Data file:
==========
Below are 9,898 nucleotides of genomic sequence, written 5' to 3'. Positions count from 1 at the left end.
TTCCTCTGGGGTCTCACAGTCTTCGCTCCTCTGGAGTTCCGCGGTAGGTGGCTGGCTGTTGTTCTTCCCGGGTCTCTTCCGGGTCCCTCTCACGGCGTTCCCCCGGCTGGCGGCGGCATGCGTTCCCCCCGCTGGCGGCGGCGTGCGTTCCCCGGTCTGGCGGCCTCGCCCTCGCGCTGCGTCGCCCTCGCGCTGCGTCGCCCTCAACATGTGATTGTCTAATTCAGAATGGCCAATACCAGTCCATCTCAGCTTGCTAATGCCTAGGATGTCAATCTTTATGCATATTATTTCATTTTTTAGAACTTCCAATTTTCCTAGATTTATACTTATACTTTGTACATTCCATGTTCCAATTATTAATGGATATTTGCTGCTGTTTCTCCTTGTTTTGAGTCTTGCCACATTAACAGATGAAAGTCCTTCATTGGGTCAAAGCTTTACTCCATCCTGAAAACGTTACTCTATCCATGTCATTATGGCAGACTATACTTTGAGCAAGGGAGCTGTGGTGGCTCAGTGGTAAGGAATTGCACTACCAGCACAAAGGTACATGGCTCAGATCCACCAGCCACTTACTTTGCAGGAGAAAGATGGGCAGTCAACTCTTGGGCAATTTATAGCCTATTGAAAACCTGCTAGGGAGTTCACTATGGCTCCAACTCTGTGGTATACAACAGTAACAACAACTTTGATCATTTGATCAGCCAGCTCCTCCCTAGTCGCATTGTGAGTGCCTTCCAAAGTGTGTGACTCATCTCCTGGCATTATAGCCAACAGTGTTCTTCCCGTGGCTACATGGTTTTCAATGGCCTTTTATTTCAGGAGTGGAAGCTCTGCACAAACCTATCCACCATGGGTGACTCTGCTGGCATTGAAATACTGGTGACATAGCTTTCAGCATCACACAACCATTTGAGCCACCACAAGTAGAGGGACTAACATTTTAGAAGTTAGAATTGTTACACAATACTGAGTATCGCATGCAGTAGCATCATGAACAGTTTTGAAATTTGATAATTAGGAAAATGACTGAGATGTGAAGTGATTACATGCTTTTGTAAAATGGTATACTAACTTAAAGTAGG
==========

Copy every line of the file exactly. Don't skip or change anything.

Below are 9,898 nucleotides of genomic sequence, written 5' to 3'. Positions count from 1 at the left end.
TTCCTCTGGGGTCTCACAGTCTTCGCTCCTCTGGAGTTCCGCGGTAGGTGGCTGGCTGTTGTTCTTCCCGGGTCTCTTCCGGGTCCCTCTCACGGCGTTCCCCCGGCTGGCGGCGGCATGCGTTCCCCCCGCTGGCGGCGGCGTGCGTTCCCCGGTCTGGCGGCCTCGCCCTCGCGCTGCGTCGCCCTCGCGCTGCGTCGCCCTCAACATGTGATTGTCTAATTCAGAATGGCCAATACCAGTCCATCTCAGCTTGCTAATGCCTAGGATGTCAATCTTTATGCATATTATTTCATTTTTTAGAACTTCCAATTTTCCTAGATTTATACTTATACTTTGTACATTCCATGTTCCAATTATTAATGGATATTTGCTGCTGTTTCTCCTTGTTTTGAGTCTTGCCACATTAACAGATGAAAGTCCTTCATTGGGTCAAAGCTTTACTCCATCCTGAAAACGTTACTCTATCCATGTCATTATGGCAGACTATACTTTGAGCAAGGGAGCTGTGGTGGCTCAGTGGTAAGGAATTGCACTACCAGCACAAAGGTACATGGCTCAGATCCACCAGCCACTTACTTTGCAGGAGAAAGATGGGCAGTCAACTCTTGGGCAATTTATAGCCTATTGAAAACCTGCTAGGGAGTTCACTATGGCTCCAACTCTGTGGTATACAACAGTAACAACAACTTTGATCATTTGATCAGCCAGCTCCTCCCTAGTCGCATTGTGAGTGCCTTCCAAAGTGTGTGACTCATCTCCTGGCATTATAGCCAACAGTGTTCTTCCCGTGGCTACATGGTTTTCAATGGCCTTTTATTTCAGGAGTGGAAGCTCTGCACAAACCTATCCACCATGGGTGACTCTGCTGGCATTGAAATACTGGTGACATAGCTTTCAGCATCACACAACCATTTGAGCCACCACAAGTAGAGGGACTAACATTTTAGAAGTTAGAATTGTTACACAATACTGAGTATCGCATGCAGTAGCATCATGAACAGTTTTGAAATTTGATAATTAGGAAAATGACTGAGATGTGAAGTGATTACATGCTTTTGTAAAATGGTATACTAACTTAAAGTAGG